Pivot Alum Elected to ACLU-D.C. Board of Directors

Posted in News

The ACLU of Washington, D.C. recently announced that Pivot graduate David Schultz (’21) was elected to serve on the organization’s Board of Directors. Schultz hopes to embrace his unique identity as a returning citizen as he advocates for other system-impacted District residents.

“As a returning citizen and graduate of the Georgetown Pivot Program, I have experienced first-hand the many challenges and barriers that individuals face within our justice system,” Schultz said. “This position with the ACLU board presents an extraordinary opportunity to channel my experiences to amplify the voices of those who have been overlooked and is a testament to the belief in second chances.”

The nationwide ACLU comprises local field offices that take action on civil rights issues, lead grassroots advocacy efforts, and shape state and local policy. This year, Schultz plans to voice his experiences to inform and guide the D.C. chapter’s criminal justice reform efforts.

“I’ll be able to give a first-hand account of the challenges and barriers that individuals face when returning back to society, and how we as a community and a society can overcome those, such as advocating for programs like the Georgetown Pivot Program,” Schultz said.

Schultz was nominated to the ACLU-D.C. board for his extensive experience in the criminal legal space. He graduated from the Pivot Program in 2021 and currently serves as the Community Outreach Specialist for Changing Perceptions, a nonprofit that provides resources to incarcerated and formerly incarcerated individuals during the pivotal phases of pre-release and reentry, aiming to prevent recidivism. He also builds connections between community members and incarcerated people as a Program Facilitator at the Frederick Douglass Project for Justice. In addition, he has worked with the D.C. Council on housing policy for returning citizens.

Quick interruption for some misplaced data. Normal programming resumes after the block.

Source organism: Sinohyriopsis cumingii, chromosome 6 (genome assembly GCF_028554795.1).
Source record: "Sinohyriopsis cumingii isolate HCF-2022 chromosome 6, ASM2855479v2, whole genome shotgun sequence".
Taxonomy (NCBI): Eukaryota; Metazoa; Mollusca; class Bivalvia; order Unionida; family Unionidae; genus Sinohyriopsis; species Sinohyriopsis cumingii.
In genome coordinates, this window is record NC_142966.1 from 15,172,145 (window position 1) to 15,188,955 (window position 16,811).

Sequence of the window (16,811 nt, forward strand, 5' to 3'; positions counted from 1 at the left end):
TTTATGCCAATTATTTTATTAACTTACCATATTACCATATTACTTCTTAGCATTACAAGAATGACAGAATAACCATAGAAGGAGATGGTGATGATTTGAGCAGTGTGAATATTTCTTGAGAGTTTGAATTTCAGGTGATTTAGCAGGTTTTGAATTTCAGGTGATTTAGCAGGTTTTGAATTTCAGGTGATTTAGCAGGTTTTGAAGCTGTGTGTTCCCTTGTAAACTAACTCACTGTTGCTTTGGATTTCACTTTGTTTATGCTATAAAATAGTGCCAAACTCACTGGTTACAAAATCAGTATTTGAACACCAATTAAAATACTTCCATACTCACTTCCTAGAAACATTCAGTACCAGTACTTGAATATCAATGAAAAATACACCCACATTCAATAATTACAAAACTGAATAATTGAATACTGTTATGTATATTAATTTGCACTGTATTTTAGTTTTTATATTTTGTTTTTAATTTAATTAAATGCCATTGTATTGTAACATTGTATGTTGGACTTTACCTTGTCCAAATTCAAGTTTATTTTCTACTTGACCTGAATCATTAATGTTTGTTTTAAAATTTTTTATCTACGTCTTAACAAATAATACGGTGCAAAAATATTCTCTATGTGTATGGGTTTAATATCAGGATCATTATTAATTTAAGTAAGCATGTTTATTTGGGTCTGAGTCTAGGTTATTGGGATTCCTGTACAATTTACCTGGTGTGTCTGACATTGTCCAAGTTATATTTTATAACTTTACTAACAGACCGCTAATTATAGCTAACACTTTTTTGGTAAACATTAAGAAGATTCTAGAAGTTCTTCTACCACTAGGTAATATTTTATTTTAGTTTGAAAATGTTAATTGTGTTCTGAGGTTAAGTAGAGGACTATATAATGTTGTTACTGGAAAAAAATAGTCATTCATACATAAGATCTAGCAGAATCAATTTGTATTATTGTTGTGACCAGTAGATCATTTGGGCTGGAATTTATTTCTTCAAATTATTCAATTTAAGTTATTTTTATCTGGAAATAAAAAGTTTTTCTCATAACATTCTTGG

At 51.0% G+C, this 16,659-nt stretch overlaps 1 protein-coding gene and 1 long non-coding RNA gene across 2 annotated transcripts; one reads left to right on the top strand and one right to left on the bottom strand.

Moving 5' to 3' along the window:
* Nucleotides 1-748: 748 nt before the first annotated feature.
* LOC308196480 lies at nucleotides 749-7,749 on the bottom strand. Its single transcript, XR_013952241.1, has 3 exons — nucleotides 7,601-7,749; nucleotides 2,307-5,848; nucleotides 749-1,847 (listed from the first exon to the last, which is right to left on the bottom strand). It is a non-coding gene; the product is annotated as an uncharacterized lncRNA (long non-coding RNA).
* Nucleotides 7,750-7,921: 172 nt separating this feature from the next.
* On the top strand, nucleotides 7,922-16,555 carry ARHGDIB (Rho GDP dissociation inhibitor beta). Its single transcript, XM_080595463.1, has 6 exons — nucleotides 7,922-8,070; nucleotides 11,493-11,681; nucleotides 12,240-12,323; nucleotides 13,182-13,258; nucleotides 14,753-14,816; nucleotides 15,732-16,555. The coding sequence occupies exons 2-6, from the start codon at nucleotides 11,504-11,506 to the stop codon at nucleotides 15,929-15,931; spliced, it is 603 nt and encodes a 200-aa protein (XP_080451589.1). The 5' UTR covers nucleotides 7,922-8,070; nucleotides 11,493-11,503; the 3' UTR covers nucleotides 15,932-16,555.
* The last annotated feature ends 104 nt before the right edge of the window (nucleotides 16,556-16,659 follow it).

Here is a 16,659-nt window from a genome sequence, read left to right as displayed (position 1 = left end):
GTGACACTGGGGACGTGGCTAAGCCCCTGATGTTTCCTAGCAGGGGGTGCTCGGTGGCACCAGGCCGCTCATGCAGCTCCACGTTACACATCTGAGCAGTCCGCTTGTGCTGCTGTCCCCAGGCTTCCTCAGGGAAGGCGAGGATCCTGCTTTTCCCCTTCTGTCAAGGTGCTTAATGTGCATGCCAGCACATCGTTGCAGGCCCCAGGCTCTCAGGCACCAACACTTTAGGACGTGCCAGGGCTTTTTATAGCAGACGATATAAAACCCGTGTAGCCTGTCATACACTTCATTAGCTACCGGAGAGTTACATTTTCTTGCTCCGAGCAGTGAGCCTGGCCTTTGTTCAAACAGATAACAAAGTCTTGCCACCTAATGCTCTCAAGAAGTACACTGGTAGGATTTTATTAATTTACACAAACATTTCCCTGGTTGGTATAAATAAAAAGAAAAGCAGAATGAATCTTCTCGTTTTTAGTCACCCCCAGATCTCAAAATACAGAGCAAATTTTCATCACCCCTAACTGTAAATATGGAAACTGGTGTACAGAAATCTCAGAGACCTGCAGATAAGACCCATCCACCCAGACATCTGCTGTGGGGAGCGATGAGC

Following years in and out of incarceration due to struggles with addiction, Schultz has faced numerous challenges to employment and housing since his release. In both the Pivot Program and in his professional work, Schultz learned how sharing his own story can have a positive impact in empowering others and creating change on a larger scale. 

“To be able to say, ‘Here’s my story, and here’s how I can use it to help others,’ was really eye-opening,” Schultz said. “As a member of the ACLU-D.C. board, I’ll continue to tell my story and share my experiences to further advocate for my community.”

Schultz was first exposed to the ACLU when the organization filed a lawsuit after nine people died in the prison where he was incarcerated.

“That was the first time I really understood what they were doing,” he said.

Schultz said he hopes to use his seat at the table to push for a greater focus on particular issues as they relate to returning citizens, including housing stability, education, and employment access.

“I am committed to leveraging this position to amplify the voices of marginalized communities, especially returning citizens, and advocate for policy changes that promote justice and foster dialogue that leads to meaningful progress.”